I am a Nigerian, living in England and when I mention Nigeria, most people would quickly ask whether I am Yoruba, Igbo or Hausa. Those are the three main tribes and languages of the country. For this reason, it doesn’t surprise me when I get a baffled look in response to me saying “I’m from Kogi State and we speak Ebira”. A lot of people (including Nigerians) may not have heard of such tribe/language and often find a way to try and classify me as a “Yoruba” lady.

I somewhat know what it’s like to be a minority and to belong to a small group of people. However, being a minority has not equated to me limiting my world. My parents were always particular about us (myself and my siblings) learning the language.  I grew up in the Northern part of Nigeria so actually I learnt and spoke Hausa a lot more fluently than I did my own language. I did learn Ebira as well but there’s certainly room for improvement. I then went to high school in Ibadan in south-western Nigeria where I picked up some Yoruba in addition to what I had picked up from home. My mum speaks Hausa, Yoruba and Ebira fluently with little bits of Igbo and French. I guess the saying ‘like mother, like daughter’ applies here because I have a similar language-loving streak.

I studied French and German at school but somehow took the French a lot further than the German. Part way through high school, I moved to England. For some strange reason, I kept receiving comments like “you speak good English” or “you don’t have an accent”.

While I’m here, let me dispel every myth or pre-conceived idea about what Nigerians speak – despite Nigeria having a mixture of several (we have a lot more languages than the 3 main ones) languages, our national/official language is English so most of us will speak English.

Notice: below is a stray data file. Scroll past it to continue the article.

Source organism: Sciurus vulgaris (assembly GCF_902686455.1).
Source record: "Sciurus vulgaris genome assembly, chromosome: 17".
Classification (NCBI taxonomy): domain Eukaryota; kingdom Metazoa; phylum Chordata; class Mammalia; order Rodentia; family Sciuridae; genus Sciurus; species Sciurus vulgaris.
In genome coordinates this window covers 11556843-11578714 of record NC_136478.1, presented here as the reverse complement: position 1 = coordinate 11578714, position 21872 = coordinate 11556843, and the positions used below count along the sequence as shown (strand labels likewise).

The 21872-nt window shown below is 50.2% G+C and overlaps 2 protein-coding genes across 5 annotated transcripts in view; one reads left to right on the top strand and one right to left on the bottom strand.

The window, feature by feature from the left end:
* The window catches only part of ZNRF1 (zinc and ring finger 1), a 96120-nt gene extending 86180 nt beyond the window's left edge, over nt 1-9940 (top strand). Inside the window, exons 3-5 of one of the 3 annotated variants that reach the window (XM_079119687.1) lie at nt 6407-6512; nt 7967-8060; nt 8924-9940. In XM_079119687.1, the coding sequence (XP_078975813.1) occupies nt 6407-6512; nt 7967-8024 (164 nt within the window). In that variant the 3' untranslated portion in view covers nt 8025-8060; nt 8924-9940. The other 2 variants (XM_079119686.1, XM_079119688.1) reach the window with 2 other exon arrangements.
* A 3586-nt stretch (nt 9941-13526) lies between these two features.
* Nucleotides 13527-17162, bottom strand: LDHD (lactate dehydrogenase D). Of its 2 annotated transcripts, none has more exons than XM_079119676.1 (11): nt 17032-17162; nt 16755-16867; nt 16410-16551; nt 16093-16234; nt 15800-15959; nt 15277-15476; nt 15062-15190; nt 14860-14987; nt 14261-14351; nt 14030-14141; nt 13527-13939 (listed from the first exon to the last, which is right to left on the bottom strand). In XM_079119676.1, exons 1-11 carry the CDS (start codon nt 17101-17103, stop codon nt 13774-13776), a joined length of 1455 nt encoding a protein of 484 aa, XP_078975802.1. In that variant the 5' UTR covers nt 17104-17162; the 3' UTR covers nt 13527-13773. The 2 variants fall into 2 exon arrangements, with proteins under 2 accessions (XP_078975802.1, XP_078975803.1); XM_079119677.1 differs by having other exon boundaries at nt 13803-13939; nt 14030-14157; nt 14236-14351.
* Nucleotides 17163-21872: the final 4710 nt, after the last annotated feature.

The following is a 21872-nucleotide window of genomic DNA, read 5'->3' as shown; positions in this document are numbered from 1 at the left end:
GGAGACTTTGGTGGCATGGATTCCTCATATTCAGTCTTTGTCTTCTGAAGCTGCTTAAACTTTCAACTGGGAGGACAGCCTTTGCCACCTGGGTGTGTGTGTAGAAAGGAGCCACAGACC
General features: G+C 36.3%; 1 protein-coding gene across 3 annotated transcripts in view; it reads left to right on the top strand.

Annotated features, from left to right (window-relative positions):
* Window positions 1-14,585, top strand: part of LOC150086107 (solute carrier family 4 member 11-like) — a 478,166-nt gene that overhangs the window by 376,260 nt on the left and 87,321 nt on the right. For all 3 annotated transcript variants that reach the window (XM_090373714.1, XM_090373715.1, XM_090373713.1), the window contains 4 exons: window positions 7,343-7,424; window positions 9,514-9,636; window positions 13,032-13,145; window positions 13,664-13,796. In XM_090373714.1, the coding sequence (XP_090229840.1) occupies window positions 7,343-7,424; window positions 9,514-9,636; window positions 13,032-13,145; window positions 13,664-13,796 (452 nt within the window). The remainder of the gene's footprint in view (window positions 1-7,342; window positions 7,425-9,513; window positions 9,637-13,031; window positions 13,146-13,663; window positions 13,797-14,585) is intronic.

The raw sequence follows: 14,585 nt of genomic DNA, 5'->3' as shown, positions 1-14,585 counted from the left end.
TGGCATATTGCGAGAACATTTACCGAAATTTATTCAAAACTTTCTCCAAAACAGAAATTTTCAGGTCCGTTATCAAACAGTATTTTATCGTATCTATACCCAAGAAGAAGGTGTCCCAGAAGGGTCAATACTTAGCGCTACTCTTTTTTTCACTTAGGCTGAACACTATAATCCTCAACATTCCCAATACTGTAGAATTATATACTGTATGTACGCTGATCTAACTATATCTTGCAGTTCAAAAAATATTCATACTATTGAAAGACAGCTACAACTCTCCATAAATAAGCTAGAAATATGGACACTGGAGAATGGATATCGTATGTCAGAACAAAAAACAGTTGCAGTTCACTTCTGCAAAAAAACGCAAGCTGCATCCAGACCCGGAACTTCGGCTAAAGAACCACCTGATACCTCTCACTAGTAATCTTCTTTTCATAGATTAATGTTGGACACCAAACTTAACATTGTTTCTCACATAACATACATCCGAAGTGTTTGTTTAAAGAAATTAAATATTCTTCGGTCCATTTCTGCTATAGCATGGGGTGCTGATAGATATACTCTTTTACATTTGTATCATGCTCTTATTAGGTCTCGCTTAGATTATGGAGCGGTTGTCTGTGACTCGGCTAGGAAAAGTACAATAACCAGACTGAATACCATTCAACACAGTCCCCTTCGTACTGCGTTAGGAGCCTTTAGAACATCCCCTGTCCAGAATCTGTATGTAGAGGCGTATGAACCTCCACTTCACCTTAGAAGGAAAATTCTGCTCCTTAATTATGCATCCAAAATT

Back to the point, being in England opened up my world and I made friends from the European Union and all over the world. Throughout university even to my working life, I have come across individuals who speak anything from French to Chinese with little or no English. There’s a frustration that spreads across their face as they try to ask a question or explain something to you with no success. There’s a chasm I feel, widening as I fail to connect with someone trying desperately to reach out to me in what may be their ‘hour of need’. It can feel like two people standing on the opposite sides of a closed door with no access/throughway. It is occasions like this that have made me realise that while speaking English is great, it’s not special. There is nothing extra about it, it is necessary but ordinary, nice but not always helpful.


I visited Albufeira, Portugal recently. It’s a lovely city, beautiful beaches with fantastic people! Before I set out on my journey, I thought it’d be useful to learn some basic Portugese phrases to be able to converse with the locals. While in the lobby of my hotel one evening, I ordered a hot drink from the bar. One of the staff brought the drink to me and I was very grateful so I expressed this with “muito obrigado” (thank you to a male in Portugese). His response was “de nada” (you’re welcome).  The expression on his face was one filled with surprise that I knew some words in his language.  Where I sat was close to bar so as things quietened down around the bar, he started a conversation with me. I got to know that he spoke other languages including French and Spanish. He told me a bunch of stories about his journey from his country of origin to Portugal. We proceeded to have a mini French-Portugese dialogue.

“If you talk to a man in a language he understands, that goes to his head. If you talk to him in his language, that goes to his heart” – Nelson Mandela